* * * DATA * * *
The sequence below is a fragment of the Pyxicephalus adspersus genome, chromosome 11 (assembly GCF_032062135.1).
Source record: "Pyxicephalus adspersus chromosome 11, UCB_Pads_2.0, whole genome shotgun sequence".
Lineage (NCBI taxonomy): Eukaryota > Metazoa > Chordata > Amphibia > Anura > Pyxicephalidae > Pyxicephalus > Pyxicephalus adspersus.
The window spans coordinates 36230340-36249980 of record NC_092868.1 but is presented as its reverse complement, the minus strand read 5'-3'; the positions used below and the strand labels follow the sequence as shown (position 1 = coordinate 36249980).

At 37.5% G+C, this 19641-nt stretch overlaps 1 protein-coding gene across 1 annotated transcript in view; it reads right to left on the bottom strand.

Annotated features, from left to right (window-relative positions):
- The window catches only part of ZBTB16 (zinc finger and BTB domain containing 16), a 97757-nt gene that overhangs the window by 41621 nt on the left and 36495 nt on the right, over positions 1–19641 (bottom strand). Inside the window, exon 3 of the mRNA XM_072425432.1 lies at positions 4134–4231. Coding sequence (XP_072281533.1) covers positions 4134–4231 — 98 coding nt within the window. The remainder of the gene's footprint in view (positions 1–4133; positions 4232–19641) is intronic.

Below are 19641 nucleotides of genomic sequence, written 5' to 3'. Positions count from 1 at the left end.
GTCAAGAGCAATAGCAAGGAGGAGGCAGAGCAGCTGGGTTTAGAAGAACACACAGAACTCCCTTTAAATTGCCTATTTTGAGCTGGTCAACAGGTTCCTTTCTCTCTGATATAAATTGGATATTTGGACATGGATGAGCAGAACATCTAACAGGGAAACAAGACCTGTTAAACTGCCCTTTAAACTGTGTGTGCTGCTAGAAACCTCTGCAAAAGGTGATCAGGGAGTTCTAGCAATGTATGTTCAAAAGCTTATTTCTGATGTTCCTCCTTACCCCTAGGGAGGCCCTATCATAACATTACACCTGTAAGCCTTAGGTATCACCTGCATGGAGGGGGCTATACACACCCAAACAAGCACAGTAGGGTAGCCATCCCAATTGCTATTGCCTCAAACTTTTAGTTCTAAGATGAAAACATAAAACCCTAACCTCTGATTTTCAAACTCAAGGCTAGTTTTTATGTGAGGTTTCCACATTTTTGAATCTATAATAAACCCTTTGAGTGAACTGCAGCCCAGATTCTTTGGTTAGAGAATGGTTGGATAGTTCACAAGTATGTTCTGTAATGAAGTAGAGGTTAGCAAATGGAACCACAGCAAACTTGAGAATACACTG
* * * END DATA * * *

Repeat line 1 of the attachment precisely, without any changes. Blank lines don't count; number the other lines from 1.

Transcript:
The sequence below is a fragment of the Pyxicephalus adspersus genome, chromosome 11 (assembly GCF_032062135.1).